Posted by: Lisa Hill | December 7, 2020

Reconnected, a Community Builder’s Handbook (2020), by Andrew Leigh and Nick Terrell

Amongst the many things we’ve all learned from Covid-19, is that it’s been easier for some people to stay connected than for others, and so this book, obviously conceived before the pandemic but completed during the first part of this strange year 2020, is timely.

Andrew Leigh is a Federal Labor MP, and Nick Terrell is his adviser, and all politicians know the electoral value of being keyed into the needs and concerns of their communities.  They often know, better than anyone, where their community groups are and how well they are functioning.  The ‘newsletter’ I get from my current federal MP always features the same old staples: a visit to an aged care home, the RSL, a multicultural event, a school, and planting a tree somewhere.  I’d love to see him out at the Synchrotron admiring some new research, or inspecting some innovative design in a factory somewhere, and I bet these things are happening, but they don’t make it into their daggy newsletter template.  I suspect it’s because it’s thought to be more important to show connection with the community…

The first two chapters of this book develop the concern.  The first chapter is about social capital, and how it’s just as important as physical capital and human capital, and ‘Dissecting the Disconnection Disaster’ charts the ways in which modern life has reduced the ways in which we connect with each other.  The research shows that there has been a marked decline since previous eras: these days, fewer people join organisations, go to church, volunteer, donate to worthy causes, play team sport, know their neighbours or participate in political activity and they spend far too much time on their phones, especially teenagers.  There’s an epidemic of loneliness.  We all know that, even if some of the stats are more alarming than we knew.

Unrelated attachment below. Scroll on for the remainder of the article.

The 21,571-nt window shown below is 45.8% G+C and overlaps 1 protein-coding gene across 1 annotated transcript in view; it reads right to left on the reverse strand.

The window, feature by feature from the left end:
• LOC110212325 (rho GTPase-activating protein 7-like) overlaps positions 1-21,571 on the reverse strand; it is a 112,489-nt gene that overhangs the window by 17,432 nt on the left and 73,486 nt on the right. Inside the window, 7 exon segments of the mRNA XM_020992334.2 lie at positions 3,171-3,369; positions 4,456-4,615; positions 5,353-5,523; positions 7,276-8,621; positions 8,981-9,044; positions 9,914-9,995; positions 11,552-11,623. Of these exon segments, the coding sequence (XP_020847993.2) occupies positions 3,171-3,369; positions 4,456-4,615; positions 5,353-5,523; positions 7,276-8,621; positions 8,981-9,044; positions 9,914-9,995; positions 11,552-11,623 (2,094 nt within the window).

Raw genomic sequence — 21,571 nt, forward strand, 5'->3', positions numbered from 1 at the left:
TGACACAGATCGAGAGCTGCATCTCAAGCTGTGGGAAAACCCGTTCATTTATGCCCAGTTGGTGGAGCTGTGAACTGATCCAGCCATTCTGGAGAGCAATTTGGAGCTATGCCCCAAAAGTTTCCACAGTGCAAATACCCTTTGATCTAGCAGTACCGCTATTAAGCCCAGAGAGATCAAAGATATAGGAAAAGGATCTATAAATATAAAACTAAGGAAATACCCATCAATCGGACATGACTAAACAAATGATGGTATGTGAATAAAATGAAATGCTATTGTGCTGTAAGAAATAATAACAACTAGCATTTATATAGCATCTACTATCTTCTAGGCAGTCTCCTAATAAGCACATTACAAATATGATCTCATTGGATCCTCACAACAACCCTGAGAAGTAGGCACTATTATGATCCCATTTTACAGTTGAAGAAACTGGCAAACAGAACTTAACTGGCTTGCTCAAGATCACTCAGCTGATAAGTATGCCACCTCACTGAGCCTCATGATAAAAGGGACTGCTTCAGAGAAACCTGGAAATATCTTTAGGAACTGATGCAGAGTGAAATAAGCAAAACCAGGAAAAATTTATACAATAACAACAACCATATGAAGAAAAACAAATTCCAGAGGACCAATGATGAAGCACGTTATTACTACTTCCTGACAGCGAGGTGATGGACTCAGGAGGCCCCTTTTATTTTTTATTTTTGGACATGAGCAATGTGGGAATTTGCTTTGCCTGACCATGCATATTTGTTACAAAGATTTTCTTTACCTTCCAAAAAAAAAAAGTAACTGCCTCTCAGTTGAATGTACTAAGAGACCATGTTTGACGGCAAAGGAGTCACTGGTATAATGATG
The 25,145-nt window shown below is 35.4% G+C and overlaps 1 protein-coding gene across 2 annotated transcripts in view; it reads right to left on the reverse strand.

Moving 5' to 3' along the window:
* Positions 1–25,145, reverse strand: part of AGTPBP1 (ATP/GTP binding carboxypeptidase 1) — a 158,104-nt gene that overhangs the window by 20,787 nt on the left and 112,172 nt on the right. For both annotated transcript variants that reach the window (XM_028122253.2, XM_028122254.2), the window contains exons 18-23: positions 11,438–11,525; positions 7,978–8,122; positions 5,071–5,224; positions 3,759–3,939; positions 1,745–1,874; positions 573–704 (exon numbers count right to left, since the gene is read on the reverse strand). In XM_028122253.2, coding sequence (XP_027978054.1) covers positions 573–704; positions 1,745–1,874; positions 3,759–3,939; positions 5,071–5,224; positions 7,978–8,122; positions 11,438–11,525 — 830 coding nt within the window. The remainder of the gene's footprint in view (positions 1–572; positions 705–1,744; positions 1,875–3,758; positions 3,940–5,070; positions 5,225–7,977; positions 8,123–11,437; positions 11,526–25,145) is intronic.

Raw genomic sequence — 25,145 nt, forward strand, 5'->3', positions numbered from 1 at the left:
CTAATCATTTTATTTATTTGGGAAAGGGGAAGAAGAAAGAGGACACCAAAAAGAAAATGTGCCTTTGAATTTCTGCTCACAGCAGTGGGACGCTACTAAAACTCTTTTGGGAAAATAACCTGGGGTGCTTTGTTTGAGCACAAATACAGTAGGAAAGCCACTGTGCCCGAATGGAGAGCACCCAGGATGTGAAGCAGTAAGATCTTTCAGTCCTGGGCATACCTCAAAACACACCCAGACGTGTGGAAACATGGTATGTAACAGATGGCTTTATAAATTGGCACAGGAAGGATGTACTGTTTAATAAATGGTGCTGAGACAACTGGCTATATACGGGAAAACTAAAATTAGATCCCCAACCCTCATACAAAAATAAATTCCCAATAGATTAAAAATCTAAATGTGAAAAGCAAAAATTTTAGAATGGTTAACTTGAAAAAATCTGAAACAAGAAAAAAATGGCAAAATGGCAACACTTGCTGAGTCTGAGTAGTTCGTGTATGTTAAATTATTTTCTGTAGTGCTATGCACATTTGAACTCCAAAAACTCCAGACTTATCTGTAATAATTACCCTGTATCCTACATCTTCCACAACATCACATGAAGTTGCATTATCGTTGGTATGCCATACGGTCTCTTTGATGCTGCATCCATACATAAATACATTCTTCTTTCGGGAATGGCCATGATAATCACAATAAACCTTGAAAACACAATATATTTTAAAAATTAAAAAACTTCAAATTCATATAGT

(The one surprising piece of information was that there’s a decline in the number of Australians willing to do government surveys.  The authors argue that the cost of failing to fill out surveys is both national and local.  If they don’t have the data to inform decisions, then funding calculated on population counts from surveys isn’t allocated where it should be.  This argument would have more credibility with me if I didn’t know that years of data from the tests inflicted on schoolchildren have been completely ignored and school funding continues to be directed where it is not needed.  We have forests of reports and data about homelessness and nobody does anything about that either.)

But the authors say:

The goal of this book is not to write the eulogy for Australian civic life.  It is to get the patient back to good health. (p.9)

The first couple of chapters have a refreshing attitude to digital solutions.  There are all kinds of online and phone-based organisations which help people connect to their areas of interest, matching volunteers to areas of need. By harnessing technology in a positive way these organisations have a good success rate in finding people with specialised skills to help with specific needs.  This is one example: